MONTEREY, CALIF., NOV. 3 -- NATO defense ministers studied details of the proposed U.S.-Soviet nuclear arms treaty today with Defense Secretary Caspar W. Weinberger amid reports he will step down from his Cabinet post.
Dozens of antinuclear protesters marched and chanted outside while NATO's military leaders discussed plans to compensate for the proposed elimination of medium-range nuclear missiles in Europe.
Weinberger, speaking tonight at a news conference, declined to comment on reports of his planned resignation. "All in good time," he said.
However, the defense secretary gave an account of what he considered his major achievements in strengthening NATO. Without the alliance, he said, "we'd have a far more dangerous world and the United States would be far less safe."
Weinberger said Europe will be safer after implementation of the proposed intermediate-range nuclear forces (INF) treaty with the Soviet Union, but said the NATO ministers agreed that a nuclear force will have to remain in Europe as a deterrent to attack by the Soviet Union and that conventional forces will have to be bolstered to offset Soviet superiority.
"I think that the factors that gave rise to NATO about 40 years ago are still there," he said.
Although Weinberger has not announced his resignation, his expected departure was lamented by several allies among the 15-nation Nuclear Planning Group.
"His contributions to NATO's defense are immense," said Col. Winfried Dunkel, spokesman for the West German delegation. "He is very highly respected in our country."
"He is an expert in the field, but he always made it a point not to come to decisions alone," Dunkel said. "He comes to the other NATO ministers to talk about plans instead of telling them the way it must be done."
Most NATO ministers were unfamiliar with Weinberger's expected replacement, national security adviser Frank C. Carlucci, but they foresaw little change in U.S. policy.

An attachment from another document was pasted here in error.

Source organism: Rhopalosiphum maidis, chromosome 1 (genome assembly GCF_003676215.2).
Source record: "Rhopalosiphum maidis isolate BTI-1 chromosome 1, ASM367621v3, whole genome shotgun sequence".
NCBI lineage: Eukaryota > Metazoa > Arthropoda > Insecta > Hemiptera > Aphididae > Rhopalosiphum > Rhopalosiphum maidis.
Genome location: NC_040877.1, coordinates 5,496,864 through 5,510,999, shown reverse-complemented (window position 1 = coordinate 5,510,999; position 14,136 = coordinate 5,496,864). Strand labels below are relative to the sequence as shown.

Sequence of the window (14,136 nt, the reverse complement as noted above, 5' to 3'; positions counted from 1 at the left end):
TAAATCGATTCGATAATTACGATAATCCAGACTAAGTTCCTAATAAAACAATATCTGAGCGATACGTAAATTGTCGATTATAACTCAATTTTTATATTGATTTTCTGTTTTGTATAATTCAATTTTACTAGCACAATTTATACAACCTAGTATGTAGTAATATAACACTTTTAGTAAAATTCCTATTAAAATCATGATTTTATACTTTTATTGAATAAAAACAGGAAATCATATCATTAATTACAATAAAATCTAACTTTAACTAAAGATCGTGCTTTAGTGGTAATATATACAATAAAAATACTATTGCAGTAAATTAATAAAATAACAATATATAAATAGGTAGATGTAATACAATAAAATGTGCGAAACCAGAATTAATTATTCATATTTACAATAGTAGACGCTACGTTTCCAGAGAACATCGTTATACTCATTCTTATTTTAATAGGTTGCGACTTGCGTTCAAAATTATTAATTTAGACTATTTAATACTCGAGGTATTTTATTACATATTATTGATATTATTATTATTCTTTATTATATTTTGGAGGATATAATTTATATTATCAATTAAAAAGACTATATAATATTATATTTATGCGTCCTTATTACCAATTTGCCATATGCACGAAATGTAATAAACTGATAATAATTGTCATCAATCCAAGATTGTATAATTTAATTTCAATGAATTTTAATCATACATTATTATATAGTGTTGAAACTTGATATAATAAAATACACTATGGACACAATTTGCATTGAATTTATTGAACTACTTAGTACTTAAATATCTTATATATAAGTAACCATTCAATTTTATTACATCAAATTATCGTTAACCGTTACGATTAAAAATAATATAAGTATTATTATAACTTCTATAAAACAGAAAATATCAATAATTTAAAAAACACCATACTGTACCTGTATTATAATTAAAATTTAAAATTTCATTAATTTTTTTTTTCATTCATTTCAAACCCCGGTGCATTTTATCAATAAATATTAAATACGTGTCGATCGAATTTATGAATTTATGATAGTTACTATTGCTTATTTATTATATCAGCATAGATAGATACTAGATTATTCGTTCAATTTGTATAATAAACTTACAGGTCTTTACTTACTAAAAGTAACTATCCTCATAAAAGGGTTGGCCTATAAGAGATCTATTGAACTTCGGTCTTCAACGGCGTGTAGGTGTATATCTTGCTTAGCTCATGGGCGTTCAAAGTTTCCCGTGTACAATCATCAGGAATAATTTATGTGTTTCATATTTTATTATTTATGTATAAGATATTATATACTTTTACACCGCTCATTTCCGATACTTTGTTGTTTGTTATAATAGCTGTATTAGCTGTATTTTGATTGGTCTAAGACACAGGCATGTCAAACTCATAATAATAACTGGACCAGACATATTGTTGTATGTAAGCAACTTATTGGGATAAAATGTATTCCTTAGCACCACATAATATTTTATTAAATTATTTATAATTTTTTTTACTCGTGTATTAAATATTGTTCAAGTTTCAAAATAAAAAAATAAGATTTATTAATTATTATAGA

One minister, however, Willem F. Van Eekelen of the Netherlands, is a good friend of Carlucci, going back to their days as classmates at Princeton University.
"I think Carlucci has the same ideas as Weinberger," said Van Eekelen's spokesman, Jaap Van der Ploeg. "There won't be any problem for NATO if the change is made, and it will be good for us because our minister is a close personal friend."
Although the NATO nations generally support the tentative U.S.-Soviet agreement to withdraw their medium-range missiles from Europe, including U.S. Tomahawk cruise missiles and Pershing II missiles, there is concern about the timetable of the withdrawal and NATO's vulnerability to Soviet conventional forces.
"We see the possible agreement as very positive, a very good beginning, but we have questions about some details and when it will go into effect," said Erik Senstand, spokesman for the Norwegian delegation.
Weinberger said at the start of the meeting that the United States will maintain its missiles until the treaty is ratified by the Senate, a process with uncertain prospects that is likely to take at least several months beyond the expected signing about Dec. 7 by President Reagan and Soviet leader Mikhail Gorbachev.
The possibility of delaying implementation of the treaty causes concern for some allies, particular the Netherlands, Belgium and other countries where bases are being built for installation of medium-range missiles.
"We want to coordinate in NATO what we have to do after Dec. 7," said Van der Ploeg. "In our country, it seems ridiculous to go ahead with building the base after the agreement is signed by the leaders of the Soviet Union and the United States. It's better to stop then."